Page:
Ruling on Pollutants at San Onofre Challenged : Environment: Earth Island Institute alleges that a meeting between Southern California Edison and a regulatory board constituted inappropriate lobbying.


Claiming improper lobbying by Southern California Edison, an environmental group is seeking to overturn a ruling that Edison's San Onofre nuclear power plant isn't violating its federal pollutant discharge permit.

Earth Island Institute alleges that Edison representatives met privately with Arthur Coe, executive officer of the San Diego County Regional Water Quality Control Board, before the board voted favorably for the power plant on Feb. 10.

In a 60-page petition, the group's attorney, Steve Crandall, asked the State Water Resources Control Board to review the regional board's ruling because "unlawful" contact had "tainted" the decision and excluded public comment.

"It's basically a fraud on the public," Crandall said Tuesday.

However, both Coe and Edison official Frank Melone insisted Tuesday that their meeting on Jan. 24 was appropriate because board policy prohibits lobbying voting board members, but doesn't ban contact with administrative staff.

The complaint "is absolutely without merit. He's grasping at straws and trying to get the state board's attention," said Melone, a senior engineer who handles San Onofre's environmental affairs.

The lobbying allegation is a small but potentially significant skirmish as Earth Island Institute and Edison prepare to battle in federal court over environmentalist claims that San Onofre is violating federal pollution laws.

Scientists have concluded that San Onofre, which Edison operates on the coast south of San Clemente, has damaged offshore kelp beds and killed tons of fish in its cooling system.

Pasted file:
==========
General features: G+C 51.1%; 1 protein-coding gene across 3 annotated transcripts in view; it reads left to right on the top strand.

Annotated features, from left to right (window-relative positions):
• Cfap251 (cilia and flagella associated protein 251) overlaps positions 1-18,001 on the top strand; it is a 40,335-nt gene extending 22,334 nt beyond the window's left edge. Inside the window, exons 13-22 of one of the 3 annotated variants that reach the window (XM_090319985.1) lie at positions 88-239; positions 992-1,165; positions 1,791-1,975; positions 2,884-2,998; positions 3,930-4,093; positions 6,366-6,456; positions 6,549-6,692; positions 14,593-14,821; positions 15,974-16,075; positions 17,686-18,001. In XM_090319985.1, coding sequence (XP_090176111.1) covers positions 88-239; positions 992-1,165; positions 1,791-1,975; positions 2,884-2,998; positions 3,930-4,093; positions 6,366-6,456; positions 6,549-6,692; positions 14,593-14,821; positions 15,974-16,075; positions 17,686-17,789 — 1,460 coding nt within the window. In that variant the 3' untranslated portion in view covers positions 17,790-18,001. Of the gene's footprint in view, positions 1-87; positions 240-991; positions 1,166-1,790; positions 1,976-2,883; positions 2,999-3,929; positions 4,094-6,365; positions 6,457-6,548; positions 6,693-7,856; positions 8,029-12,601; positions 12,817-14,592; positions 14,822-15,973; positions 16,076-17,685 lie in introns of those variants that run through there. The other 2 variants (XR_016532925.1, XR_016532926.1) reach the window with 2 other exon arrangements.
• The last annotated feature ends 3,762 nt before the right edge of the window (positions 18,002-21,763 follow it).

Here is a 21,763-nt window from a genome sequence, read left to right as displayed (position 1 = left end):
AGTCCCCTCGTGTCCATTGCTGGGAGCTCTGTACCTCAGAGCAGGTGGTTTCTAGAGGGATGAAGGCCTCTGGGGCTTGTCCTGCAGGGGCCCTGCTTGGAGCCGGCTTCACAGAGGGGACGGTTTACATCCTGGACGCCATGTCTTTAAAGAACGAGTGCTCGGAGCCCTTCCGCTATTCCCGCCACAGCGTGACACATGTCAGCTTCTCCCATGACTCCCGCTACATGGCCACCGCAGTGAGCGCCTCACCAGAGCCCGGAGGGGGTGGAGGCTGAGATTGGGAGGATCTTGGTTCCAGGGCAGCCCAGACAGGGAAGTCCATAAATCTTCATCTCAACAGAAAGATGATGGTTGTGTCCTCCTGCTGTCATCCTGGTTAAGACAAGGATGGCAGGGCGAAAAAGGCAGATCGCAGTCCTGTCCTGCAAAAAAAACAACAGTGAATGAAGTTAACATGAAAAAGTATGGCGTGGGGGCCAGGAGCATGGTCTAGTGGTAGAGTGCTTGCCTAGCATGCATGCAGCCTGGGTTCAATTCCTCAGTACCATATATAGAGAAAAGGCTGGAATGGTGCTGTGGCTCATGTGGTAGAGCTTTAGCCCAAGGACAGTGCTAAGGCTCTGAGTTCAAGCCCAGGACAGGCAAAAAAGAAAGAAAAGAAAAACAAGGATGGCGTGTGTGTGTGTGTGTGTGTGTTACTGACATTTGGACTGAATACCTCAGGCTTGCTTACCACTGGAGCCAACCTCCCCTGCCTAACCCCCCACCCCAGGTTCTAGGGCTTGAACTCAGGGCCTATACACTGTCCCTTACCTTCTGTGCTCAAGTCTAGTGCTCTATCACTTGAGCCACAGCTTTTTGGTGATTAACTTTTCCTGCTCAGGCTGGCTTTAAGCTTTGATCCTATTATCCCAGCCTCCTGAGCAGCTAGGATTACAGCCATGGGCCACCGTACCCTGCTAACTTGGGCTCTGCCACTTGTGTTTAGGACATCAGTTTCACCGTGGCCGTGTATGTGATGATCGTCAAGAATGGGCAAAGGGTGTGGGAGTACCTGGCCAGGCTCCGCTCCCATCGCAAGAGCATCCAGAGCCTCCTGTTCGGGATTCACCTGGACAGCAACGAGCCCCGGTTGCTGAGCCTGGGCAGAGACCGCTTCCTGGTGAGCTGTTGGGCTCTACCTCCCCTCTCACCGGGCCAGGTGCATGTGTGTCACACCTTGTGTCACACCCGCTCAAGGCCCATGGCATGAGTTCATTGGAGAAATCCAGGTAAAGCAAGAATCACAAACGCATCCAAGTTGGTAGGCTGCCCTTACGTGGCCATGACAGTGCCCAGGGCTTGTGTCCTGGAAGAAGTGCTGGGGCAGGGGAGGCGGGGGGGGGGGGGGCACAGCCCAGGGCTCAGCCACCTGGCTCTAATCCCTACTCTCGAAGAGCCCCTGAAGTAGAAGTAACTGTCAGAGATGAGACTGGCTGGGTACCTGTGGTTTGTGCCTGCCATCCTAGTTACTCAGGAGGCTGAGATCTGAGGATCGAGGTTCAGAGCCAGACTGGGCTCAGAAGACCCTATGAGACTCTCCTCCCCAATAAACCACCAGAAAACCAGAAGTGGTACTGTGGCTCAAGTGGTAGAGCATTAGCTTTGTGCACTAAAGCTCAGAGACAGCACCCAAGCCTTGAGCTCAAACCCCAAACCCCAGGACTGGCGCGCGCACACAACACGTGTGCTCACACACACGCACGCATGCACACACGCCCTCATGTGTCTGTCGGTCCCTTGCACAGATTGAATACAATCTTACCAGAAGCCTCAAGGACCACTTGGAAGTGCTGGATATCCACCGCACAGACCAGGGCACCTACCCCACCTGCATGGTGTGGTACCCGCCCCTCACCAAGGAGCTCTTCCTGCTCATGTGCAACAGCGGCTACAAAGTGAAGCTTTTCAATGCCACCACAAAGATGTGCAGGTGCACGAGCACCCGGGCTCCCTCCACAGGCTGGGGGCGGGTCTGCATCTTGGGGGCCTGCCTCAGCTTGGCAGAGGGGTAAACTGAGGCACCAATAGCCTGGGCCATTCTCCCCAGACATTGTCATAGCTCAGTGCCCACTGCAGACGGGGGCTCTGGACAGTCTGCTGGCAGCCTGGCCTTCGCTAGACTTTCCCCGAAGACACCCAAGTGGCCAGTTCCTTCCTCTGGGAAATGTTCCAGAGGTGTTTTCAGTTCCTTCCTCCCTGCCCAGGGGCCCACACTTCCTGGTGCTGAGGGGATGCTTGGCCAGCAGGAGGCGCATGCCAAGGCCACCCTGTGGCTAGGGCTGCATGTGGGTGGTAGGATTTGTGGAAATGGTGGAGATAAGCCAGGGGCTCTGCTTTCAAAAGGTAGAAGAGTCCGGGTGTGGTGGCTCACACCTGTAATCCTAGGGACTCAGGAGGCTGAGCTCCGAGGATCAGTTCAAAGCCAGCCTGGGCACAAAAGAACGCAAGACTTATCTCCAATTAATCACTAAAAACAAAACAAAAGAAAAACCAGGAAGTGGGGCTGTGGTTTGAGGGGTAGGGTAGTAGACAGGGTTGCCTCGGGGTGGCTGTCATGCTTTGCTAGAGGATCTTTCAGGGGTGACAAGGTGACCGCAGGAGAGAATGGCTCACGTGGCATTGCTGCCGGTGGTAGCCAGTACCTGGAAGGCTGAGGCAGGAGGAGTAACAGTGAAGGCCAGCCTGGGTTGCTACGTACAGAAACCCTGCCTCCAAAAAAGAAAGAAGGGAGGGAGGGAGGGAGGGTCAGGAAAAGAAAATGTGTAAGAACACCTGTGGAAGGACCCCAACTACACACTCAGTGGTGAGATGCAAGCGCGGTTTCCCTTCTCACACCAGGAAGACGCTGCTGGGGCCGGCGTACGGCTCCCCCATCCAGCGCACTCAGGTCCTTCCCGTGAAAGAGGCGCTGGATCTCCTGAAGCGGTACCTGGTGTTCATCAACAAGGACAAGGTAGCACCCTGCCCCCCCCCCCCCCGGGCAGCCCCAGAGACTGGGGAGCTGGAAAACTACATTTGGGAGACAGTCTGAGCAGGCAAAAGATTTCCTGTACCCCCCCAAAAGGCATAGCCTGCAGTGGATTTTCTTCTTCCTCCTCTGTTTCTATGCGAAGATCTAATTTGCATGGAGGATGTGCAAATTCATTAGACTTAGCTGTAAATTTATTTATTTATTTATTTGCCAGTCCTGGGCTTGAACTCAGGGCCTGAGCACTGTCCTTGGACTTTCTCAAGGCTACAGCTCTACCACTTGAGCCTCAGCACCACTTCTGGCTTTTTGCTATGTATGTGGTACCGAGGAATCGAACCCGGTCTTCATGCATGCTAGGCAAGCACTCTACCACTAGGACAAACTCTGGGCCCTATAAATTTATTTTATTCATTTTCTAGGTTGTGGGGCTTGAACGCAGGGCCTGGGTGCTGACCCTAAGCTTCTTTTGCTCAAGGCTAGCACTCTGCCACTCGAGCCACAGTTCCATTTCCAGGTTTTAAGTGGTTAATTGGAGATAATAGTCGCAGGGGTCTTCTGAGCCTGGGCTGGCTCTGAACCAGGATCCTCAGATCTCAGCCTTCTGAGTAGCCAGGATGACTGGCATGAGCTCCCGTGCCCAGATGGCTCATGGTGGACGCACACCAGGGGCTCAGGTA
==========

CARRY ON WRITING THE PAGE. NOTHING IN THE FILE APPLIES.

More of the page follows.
Last year, the California Coastal Commission required Edison to improve the plant to offset environmental damage and build an artificial reef to help restore kelp beds.

Earth Island wants more expensive and far-reaching improvements, and filed a lawsuit alleging that Edison is violating the federal Clean Water Act.

Environmentalists suffered a setback when the regional board, spurning its own staff's recommendations, voted that evidence didn't "clearly indicate" San Onofre was violating terms of its pollutant discharge permit.

Crandall's petition to the State Water Resources Control Board seeks to overturn that ruling, both on technical grounds and because of the purported improper lobbying activity.

He hopes state action will nullify the regional board's decision and weaken Edison's defense in the lawsuit. Similarly, Edison believes that, if the state rejects the petition, Edison will be in a strong position to seek dismissal of the suit.

According to Crandall, the regional board had closed testimony on the San Onofre matter last November and required "any further comments on the evidence to be presented at a formal, open and noticed public meeting" on Feb. 10.

Instead, he argued in the petition, Coe, the board's top administrator, met privately with Edison representatives Jan. 24, about two weeks before the board's key vote.

During that meeting, Coe and the Edison representatives acknowledge that they discussed preparation of a San Onofre resolution to take before the board.

But Crandall claims he and other interested parties weren't informed of the meeting and thus were "unable to present evidence" about what had been discussed behind closed doors.

"I should have been there. . . . I should have been able to respond to whatever Melone had to say," Crandall said. "It's basically a threat to the integrity of the process and goes to the fundamental fairness of the hearing."

But Melone said the meeting with Coe was "procedural in nature, which we had a right to discuss with the board staff."

He said the session didn't constitute lobbying because Coe "is not a voting member of the board. He is the top staff member, but he has no decision-making role."

Coe said Tuesday that the whole lobbying issue is pointless because the resolution hammered out with Edison representatives wasn't adopted by the board anyway.

"In this particular case, the board didn't go along with the staff recommendation, which makes the thing rather moot," Coe said.

Crandall said that, although the board didn't approve the actual staff recommendation, the action the board did take was similar in effect.

Beside overturning the board's decision, Crandall's petition also asks the State Water Resources Control Board to intervene in the lawsuit.

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